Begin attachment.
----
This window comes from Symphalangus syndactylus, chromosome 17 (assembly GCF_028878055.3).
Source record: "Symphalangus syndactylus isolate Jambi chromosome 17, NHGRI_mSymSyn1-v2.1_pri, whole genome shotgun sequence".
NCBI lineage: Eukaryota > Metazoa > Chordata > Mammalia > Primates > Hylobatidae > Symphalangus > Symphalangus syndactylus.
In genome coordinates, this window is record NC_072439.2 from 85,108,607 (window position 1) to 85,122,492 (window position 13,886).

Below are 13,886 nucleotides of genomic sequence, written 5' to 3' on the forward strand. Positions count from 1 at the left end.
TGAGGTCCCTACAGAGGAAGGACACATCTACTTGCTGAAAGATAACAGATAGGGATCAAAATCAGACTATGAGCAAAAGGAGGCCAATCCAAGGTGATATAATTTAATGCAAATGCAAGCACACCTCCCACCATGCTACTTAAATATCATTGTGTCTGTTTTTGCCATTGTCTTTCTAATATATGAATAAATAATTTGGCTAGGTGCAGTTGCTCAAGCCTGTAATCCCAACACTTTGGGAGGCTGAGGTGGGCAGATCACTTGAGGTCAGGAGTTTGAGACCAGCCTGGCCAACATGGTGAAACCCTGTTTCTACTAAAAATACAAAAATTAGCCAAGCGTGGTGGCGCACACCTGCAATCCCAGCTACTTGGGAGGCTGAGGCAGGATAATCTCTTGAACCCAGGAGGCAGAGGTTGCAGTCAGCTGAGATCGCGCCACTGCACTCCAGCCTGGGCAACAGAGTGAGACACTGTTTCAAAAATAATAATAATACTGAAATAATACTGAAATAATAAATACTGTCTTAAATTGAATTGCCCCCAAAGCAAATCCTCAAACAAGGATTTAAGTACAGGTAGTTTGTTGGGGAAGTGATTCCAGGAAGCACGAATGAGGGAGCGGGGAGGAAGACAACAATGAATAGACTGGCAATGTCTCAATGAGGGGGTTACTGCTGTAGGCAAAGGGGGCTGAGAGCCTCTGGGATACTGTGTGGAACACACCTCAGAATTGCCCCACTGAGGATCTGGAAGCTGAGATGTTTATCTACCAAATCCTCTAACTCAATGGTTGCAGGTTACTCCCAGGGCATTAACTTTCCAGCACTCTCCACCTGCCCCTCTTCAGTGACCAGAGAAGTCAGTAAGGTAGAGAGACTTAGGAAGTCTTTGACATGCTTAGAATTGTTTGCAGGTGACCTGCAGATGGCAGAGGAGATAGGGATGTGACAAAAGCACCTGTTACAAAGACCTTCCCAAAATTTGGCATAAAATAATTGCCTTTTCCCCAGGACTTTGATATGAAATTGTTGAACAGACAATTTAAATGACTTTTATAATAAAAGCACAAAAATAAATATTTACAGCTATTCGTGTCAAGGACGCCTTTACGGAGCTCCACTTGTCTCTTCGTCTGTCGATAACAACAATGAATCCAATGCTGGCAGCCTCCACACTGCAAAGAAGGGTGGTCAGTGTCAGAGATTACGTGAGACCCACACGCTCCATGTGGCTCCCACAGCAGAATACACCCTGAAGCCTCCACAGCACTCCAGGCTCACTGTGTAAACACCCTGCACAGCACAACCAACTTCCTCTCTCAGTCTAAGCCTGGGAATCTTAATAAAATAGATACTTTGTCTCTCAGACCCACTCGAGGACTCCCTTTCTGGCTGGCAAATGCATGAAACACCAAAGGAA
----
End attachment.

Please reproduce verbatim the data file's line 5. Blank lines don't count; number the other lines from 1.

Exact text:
Below are 13,886 nucleotides of genomic sequence, written 5' to 3' on the forward strand. Positions count from 1 at the left end.